Not only have the child's preferences not been established, but it is likely that an economist would assume that the plaintiff would eventually have a family as most worklife tables reflect such an assumption.7 Corcione and Thornton classified the reasons for non-participation in the labor force as voluntary and involuntary. Those who were involuntarily out of the labor force included those who wanted a job but did not have one, were ill or disabled, and in one scenario those who had no desire to enter the labor force. All other individuals not in the labor force for reasons that were not specifically mentioned above were considered voluntarily out of the labor force. After developing what Corcione and Thornton term “potential labor force participation rates,” which consist of the sum of those in the labor force plus those who are voluntarily not in the labor force divided by the total population, the authors come to two general conclusions:

  1. The potential labor force participation rate for women is considerably higher than the actual rate for women, but the two rates are much closer for men; and,

  2. The potential rates for men and women are nearly identical.

The Corcione and Thornton article concludes by developing alternative form worklife tables, substituting potential participation rates for the actual rates commonly used. As expected, worklife estimates for men changed little. However, for women the change was dramatic. For women age 21, worklife using actual rates was 27.7 years while worklife using potential rates was 38.8 years.

III. Persons Participating in Non-Market Work

The idea that taking care of a home or family is actual work is uncontested (Bianchi, et al., 2005) and women lead men in that work activity. In order to find the proportion of the U.S. population concentrating their efforts on non-market work, we turn to the CPS. While the CPS is designed to find the size of the U.S. labor force, it also reports the specific reason people give for not participating in the labor force with taking care of house or family being one of the reasons.8 We assign the label of non-market work to the non-labor-force-participation situation of taking care of house or family. Table 2 shows a cross-tabulation of the main situation of men and women tabulated from the 2009–2013 CPS microdata files. As a percentage of their age group, men who take care of a house or family are at a maximum in the 18 to 24 age group and slowly decline by age. Conversely, women taking care of a home or family rise as a percentage of their age group from 18 to 24 to a maximum at ages 30 to 34 and then slowly decline by age. At ages 65 and over, taking care of a house or family is a trivial main, or full-time activity in the population with just 0.2% of men and 1.5% of women reporting that situation. Since the by-age pattern in the proportion of women taking care of a house or family matches that of the women in the labor force, homemaking is clearly an alternative non-market vocation.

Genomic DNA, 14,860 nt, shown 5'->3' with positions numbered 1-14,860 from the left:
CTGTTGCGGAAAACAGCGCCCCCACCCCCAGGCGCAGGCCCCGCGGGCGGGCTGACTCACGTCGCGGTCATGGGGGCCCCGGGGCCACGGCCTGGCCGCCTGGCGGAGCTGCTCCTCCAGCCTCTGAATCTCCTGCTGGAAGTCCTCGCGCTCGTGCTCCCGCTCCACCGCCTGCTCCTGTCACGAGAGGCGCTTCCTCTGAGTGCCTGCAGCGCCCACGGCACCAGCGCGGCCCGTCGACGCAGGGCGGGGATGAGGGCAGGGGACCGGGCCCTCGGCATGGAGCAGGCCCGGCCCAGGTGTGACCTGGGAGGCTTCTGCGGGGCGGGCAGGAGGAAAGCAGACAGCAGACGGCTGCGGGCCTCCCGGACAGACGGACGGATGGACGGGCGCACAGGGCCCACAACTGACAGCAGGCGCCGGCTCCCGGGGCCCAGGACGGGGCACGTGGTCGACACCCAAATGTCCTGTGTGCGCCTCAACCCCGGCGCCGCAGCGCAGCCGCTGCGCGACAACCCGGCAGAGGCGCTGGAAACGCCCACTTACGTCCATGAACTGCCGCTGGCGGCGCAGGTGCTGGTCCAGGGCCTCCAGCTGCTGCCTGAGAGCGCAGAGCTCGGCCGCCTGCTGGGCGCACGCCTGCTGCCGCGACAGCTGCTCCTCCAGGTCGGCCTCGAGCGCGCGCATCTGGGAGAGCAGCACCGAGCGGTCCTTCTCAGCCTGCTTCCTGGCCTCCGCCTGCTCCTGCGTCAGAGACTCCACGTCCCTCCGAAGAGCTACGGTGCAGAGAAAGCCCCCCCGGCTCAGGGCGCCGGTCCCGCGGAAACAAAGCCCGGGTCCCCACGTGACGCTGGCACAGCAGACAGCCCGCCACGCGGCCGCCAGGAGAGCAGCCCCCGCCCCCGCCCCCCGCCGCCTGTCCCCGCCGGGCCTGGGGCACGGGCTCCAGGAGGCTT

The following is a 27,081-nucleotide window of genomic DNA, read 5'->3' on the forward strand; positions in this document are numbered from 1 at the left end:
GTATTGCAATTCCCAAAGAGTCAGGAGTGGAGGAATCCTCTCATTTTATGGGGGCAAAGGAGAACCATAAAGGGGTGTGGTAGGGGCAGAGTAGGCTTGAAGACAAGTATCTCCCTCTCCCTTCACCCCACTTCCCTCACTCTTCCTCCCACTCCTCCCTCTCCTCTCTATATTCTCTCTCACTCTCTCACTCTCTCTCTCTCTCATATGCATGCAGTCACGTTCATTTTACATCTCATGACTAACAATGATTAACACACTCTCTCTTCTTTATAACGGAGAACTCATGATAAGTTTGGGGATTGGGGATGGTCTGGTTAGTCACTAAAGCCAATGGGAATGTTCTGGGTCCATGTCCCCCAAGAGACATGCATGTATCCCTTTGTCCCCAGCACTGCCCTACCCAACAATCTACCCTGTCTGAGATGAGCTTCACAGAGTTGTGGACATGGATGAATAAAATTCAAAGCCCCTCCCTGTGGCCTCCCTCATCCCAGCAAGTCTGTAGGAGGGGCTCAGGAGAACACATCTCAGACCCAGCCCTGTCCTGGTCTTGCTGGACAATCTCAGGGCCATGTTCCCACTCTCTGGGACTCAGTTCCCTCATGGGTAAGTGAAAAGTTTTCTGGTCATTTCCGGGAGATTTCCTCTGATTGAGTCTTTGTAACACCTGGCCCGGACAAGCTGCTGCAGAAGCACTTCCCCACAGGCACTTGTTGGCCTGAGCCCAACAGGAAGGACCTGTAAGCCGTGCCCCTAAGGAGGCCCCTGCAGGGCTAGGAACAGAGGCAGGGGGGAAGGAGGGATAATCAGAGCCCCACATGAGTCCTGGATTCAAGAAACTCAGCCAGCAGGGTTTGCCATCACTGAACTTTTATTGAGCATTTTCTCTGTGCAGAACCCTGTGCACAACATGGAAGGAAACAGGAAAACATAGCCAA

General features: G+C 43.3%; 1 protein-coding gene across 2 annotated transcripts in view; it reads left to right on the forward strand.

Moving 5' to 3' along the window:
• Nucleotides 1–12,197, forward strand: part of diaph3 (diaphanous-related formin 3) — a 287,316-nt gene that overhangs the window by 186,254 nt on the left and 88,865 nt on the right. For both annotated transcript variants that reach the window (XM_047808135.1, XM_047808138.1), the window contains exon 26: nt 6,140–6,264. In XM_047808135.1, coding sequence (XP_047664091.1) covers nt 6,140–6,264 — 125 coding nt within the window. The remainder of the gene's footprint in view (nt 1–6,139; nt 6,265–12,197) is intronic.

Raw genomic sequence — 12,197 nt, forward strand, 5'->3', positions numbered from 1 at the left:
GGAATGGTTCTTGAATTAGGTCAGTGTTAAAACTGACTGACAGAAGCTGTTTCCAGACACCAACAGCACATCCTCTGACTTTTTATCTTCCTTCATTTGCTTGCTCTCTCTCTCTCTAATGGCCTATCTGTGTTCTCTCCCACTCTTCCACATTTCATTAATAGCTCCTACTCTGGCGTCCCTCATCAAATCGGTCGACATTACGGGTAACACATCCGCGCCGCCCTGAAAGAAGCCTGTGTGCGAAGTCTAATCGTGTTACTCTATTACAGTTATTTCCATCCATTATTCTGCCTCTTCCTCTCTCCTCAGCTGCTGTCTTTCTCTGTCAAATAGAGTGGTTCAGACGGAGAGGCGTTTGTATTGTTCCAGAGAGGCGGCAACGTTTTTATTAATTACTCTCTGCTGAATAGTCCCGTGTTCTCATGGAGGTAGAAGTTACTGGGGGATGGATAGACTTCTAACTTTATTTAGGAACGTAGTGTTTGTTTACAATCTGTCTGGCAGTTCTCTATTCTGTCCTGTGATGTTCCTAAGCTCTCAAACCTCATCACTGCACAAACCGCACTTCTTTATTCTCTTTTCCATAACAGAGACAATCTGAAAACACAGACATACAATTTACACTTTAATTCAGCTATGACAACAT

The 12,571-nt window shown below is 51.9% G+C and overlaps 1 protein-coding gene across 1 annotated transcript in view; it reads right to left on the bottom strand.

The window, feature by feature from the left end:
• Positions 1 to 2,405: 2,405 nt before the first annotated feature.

Table 2

Main activity by gender and demographic group, CPS 2009–2013

Main activity by gender and demographic group, CPS 2009–2013
Main activity by gender and demographic group, CPS 2009–2013